Think twice about commercial pork

Pigs on the farm

Pigs on the farm

By Catherine Haug, Sept 18, 2015 (Photo, right, from Wikimedia Commons)

The photo, right, is how we imagine commercial pigs are raised, with room to roam and dig in the dirt or mud, find shade or sun, and receive adequate and appropriate food and water.

But the pork you buy in most grocery stores (especially the large grocery chains), or when you eat out, is not raised that way. I’ve included several videos below so you can see for yourself.

If you love pork, please buy from local farmers whose methods you trust, or look for Certified Humane (5) on the packaging. Also suggest your favorite restaurants source their pork from local farmers.

The videos

These videos can be very upsetting; I do not recommend sharing them with small children.

The first two videos involve Smithfield Foods, the world’s largest pork producer. However, other companies such as Seaboard Foods from Oklahoma (owns Prairie Fresh brand sold in Montana) and Prestage Farms from N. Carolina, the 3rd and 5th largest pork producers in the US, respectively. The third video is taken at Seaboard.

Spy Drones Expose Smithfield Foods Factory Farms

While this video is of several Smithfield Farms in North Carolina (2), most other commercial pork comes from farms with similar conditions known as Confinement Animal Feeding Operations (CAFOs). Note that “Smithfield Foods, Inc. is a Chinese owned company and the world’s largest pork producer and processor, headquartered in Smithfield, Virginia.” (1)

I warn you, this video is disgusting.

Here’s a synopsis of the above video from Wikipedia (1):

The pigs are housed together in their thousands in identical barns with metal roofs, known as CAFOs (concentrated animal feeding operations). The floors of the buildings are slatted, allowing waste to be flushed into 30-feet-deep open-air pits the size of two football fields, referred to within the industry as lagoons. Smithfield says the lagoons contain an impervious liner made to withstand leakage. According to Jeff Tietz writing for Rolling Stone magazine, the waste – a mixture of excrement, urine, blood, afterbirths, stillborn pigs, drugs and other chemicals – overflows when it rains and the liners can be punctured by rocks. Smithfield attributes the pink color of the waste to the health of the lagoons, writing that the color is “a sign of bacteria doing what it should be doing. It’s indicative of lower odor and lower nutrient content.”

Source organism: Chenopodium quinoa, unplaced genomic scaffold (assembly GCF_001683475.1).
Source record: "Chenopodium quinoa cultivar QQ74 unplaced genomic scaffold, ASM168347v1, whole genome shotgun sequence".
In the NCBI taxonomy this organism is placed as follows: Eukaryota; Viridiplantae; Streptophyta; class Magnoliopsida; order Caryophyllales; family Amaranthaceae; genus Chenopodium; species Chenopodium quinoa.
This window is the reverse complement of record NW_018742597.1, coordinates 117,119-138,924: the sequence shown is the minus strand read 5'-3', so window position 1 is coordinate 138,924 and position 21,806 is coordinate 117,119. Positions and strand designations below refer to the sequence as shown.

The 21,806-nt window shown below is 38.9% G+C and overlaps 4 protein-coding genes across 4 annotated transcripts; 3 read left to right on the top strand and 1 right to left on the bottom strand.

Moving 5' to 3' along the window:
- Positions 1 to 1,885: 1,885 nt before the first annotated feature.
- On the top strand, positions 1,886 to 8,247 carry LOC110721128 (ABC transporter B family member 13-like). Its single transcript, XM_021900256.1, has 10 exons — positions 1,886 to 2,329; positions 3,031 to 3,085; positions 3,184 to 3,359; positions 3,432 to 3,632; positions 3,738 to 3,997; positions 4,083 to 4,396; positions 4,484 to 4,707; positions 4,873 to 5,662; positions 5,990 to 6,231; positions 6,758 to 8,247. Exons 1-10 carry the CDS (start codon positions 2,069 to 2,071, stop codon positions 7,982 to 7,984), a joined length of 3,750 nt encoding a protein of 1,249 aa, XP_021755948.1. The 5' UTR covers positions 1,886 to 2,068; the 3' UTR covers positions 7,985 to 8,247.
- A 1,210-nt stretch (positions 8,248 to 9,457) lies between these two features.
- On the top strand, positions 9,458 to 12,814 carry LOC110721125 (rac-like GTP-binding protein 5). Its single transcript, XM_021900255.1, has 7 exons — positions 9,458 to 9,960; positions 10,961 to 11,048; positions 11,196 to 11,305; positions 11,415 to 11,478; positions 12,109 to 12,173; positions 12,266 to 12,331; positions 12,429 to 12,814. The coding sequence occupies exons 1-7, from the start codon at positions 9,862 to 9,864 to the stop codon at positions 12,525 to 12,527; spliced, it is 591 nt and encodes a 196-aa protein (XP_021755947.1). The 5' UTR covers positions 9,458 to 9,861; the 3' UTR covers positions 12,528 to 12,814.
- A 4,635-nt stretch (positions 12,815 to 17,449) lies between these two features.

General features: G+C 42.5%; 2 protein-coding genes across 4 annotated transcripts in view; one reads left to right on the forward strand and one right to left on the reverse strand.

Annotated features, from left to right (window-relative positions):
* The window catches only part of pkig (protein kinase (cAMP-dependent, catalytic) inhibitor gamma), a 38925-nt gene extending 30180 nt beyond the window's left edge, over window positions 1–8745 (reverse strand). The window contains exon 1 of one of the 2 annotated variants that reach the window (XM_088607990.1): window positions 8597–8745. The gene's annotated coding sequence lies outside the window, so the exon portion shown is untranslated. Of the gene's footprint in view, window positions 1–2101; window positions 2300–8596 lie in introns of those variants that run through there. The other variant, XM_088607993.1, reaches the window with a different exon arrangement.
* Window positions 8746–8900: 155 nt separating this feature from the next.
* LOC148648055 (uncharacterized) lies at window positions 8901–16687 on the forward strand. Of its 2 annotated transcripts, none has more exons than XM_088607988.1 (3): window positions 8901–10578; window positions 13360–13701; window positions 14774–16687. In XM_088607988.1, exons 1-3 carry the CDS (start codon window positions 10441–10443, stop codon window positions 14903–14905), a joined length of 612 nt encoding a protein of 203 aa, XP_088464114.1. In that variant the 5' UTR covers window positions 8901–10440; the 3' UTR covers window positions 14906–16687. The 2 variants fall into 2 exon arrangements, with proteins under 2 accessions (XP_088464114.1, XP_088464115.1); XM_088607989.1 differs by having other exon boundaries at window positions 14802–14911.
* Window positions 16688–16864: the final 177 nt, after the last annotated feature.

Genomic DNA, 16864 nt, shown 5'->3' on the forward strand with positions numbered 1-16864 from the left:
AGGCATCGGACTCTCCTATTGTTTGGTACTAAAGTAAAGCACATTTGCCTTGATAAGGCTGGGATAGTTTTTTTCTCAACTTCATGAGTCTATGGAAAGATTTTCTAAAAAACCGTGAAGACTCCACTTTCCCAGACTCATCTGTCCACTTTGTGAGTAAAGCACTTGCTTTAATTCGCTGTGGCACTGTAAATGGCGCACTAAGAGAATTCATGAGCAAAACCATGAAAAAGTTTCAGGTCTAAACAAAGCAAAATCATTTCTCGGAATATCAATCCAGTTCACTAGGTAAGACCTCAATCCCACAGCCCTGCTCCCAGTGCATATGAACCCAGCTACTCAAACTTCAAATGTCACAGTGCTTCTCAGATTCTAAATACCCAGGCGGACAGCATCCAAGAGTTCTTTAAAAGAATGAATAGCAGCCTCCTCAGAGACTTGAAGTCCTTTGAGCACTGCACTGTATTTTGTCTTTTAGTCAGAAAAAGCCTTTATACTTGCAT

Undercover at Smithfield Foods (2012 Webby Award Winner)

The following related video, mainly about gestation crates, was made by the Humane Society (3).

Undercover at Seaboard

This video is from Mother Jones (6), and concerns confinement crates used for sows (similar to above video). Note that Seaboard owns the Prairie Fresh brand sold in Montana, including at our local Bigfork Harvest Foods.

You need a login to view the video. In case you don’t have a login, the video illustrates the well-known, widespread practice of confining gestating pigs for months on end in 2 foot by 7 foot crates that deny them room to move or even turn around; and the ghastly (though perfectly legal) custom of snipping off baby pigs’ tails without use of painkillers.

See also an article about Seaboard’s response to the Humane Society (7)

The Pig Picture

This is a two-part video from the Humane Farming Association (4). Part 1 compares a family farm that raises pigs humanely with the farms where most commercial pigs are raised.

Part 2 compares the methods used for factory-raised pork, including the antibiotics and other drugs used to grow pigs faster, with domesticated pigs raised in Sweden in a natural setting.


  4. part 1:; and part 2:
  6. Mother Jones: and
  7. Humane Society, concerning Seaboard Foods:


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